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The Nameberry 9 by Abby Sandel of Appellation Mountain

Don’t you love a good baby name controversy?

If you’re in the UK, ITV’s This Morning provided a delicious one last week. The show is exactly what the name implies – a morning talk program with chatter and discussion about current topics, something like The View.

Co-host Holly Willoughby recently introduced the topic of baby names. Guest Katie Hopkins – a reality show villain turned media personality – went on a rant about the names that she dislikes, adding that her children aren’t allowed to play with kids with certain kinds of names.

Hopkins was dismissive of lots of choices, including geographic ones – despite the fact that her daughter is called India. (“It’s not related to a location,” she protested.) Her other children are Poppy and Maximillian.

Another panelist characterized Hopkins as cruel and snooty. I’m inclined to agree. And yet one thing she said struck a chord. She characterized names as shortcuts.

I’m afraid that might be uncomfortably close to the truth.

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Today, Appellation Mountain‘s Abby Sandel, finds some 2013 baby name predictions embedded in this week’s Nameberry 9 newsiest names.

As 2012 faded into 2013, the world welcomed many a new little life.  Re-reading birth announcements, I was struck by something.

None of them received outlandish names, but every one of them seemed nicely creative.

Some are memorable and meaningful choices, while others are mainstream firsts paired with unexpected middles.

Does it speak to an age where we won’t dismiss names as weird?  Have we stopped worrying that our children can’t be district attorneys or heart surgeons if we name them something other than Katherine or James?  Are filler middles really gone for good?

It all adds up to a great year ahead for baby names – whether you’re naming a child or just spending lots of time thinking about what we might name a child.  And that’s before we consider the latest addition to the Kardashian family …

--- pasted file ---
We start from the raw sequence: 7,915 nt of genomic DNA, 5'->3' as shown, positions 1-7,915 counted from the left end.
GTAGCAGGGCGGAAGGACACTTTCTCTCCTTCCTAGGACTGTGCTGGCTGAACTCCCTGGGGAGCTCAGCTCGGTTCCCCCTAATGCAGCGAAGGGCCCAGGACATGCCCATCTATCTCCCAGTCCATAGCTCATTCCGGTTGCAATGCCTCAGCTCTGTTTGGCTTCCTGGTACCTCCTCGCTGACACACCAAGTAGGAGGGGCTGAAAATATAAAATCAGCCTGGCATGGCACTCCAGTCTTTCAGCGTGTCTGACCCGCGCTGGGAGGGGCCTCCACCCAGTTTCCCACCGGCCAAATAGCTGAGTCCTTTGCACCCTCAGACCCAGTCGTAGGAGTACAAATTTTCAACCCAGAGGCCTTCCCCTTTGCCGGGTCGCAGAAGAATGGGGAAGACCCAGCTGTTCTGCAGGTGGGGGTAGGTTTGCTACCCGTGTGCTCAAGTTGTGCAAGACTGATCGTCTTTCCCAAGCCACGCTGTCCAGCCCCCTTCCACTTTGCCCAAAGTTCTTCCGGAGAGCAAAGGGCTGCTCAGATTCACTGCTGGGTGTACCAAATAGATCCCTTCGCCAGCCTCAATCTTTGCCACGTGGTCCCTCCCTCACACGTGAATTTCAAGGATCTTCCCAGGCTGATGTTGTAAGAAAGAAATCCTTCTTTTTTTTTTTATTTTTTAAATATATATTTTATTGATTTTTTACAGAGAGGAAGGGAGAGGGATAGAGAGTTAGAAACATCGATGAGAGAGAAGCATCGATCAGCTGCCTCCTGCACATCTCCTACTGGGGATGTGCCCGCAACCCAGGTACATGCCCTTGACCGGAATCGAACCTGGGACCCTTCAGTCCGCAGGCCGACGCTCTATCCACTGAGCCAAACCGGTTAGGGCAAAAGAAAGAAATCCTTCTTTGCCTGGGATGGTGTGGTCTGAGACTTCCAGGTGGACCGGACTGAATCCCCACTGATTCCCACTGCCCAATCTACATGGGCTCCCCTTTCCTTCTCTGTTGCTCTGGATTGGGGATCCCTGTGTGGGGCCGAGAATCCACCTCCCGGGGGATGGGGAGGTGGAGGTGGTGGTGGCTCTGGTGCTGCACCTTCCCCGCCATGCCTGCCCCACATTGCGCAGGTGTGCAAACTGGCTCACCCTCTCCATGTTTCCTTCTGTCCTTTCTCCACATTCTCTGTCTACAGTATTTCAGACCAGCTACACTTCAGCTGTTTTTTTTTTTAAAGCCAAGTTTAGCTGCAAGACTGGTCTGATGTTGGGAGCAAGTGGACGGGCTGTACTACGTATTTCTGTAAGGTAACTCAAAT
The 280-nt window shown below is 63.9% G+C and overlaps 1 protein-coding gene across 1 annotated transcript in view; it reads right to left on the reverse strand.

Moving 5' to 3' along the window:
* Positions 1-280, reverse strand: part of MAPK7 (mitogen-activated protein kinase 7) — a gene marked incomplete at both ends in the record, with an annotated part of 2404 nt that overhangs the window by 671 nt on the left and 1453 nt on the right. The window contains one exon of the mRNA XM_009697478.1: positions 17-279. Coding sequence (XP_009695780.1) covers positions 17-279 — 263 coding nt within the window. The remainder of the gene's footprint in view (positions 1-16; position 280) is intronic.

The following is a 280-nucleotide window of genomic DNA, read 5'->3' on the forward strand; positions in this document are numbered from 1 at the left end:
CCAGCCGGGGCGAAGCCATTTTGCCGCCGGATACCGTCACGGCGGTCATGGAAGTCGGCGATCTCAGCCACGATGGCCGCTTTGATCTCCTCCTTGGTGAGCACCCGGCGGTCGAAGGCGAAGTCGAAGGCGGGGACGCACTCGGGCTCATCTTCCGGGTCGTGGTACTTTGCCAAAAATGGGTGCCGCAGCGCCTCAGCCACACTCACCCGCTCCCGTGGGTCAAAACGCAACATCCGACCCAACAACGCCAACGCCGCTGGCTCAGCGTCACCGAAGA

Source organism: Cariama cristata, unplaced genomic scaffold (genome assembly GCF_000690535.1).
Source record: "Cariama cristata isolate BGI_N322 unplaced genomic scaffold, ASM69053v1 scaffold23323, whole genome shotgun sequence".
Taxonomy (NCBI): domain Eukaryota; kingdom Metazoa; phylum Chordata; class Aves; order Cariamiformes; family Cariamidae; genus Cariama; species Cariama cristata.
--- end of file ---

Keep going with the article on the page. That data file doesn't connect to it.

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Though its current associations might run more to barbecues, picnics and parades, Memorial Day conjures up a load of historic references dating back to its post-Civil War origins, as well as some more contemporary traditions.

There are several blogs-worth of noteworthy Civil War generals’ names alone—Alpheus, Americus, Cassius, Gustavus, Lafayette, Napoleon, Pleasant, Romeyn, for starters– but for now we’ve included just a few of the most intriguing, as well as some less obvious Memorial Day names associated with the holiday.

BLUE and GREYThe colors of the  uniforms of the Union and Confederate soldiers fighting the Civil War (the Confederate soldiers sometimes referred to the Yankees disparagingly as ‘bluebellies’),  Blue and Gray are the current coolest of the unisex color names. Blue Ivy is the much-discussed name picked by Beyoncé and Jay-Z for their daughter; actress Jenna von Oy recently named her daughter Gray.

CATHAYCathay Williams—aka William Cathay—was one of many women who passed as men to serve as Civil War soldiers.  A former slave, she was the first African-American woman to enlist. Cathay is an evocative old term for China used by Marco Polo that could make an interesting choice—if it weren’t in danger of being constantly confused with Cathy.

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Scottish Names

They’re not like those jaunty Irish surnames that kind of jump out and hit you in the face–no way you could see Finnegan or Donovan as anything else.  But Scottish surnames, somewhat more subtly, have affected American nomenclature to a surprising degree.

Many that could pass for Irish or English are actually old Scottish clan names, and several have long been accepted as first names in this country–a list that includes Allan, Bruce, Douglas, Leslie, Mitchell, Murray, Stewart, Gordon, Lindsay, and, of course, Scott.

Scottish surnames are divided into two groups: Highland and Lowland.  Highlanders didn’t use fixed family names until relatively late–until the 1700’s a man was often designated by his father’s name or would adopt the last name of a laird to curry his favor.  It was the Gaelic Highlanders who used the prefix ‘Mac‘ to denote ‘son of”. 

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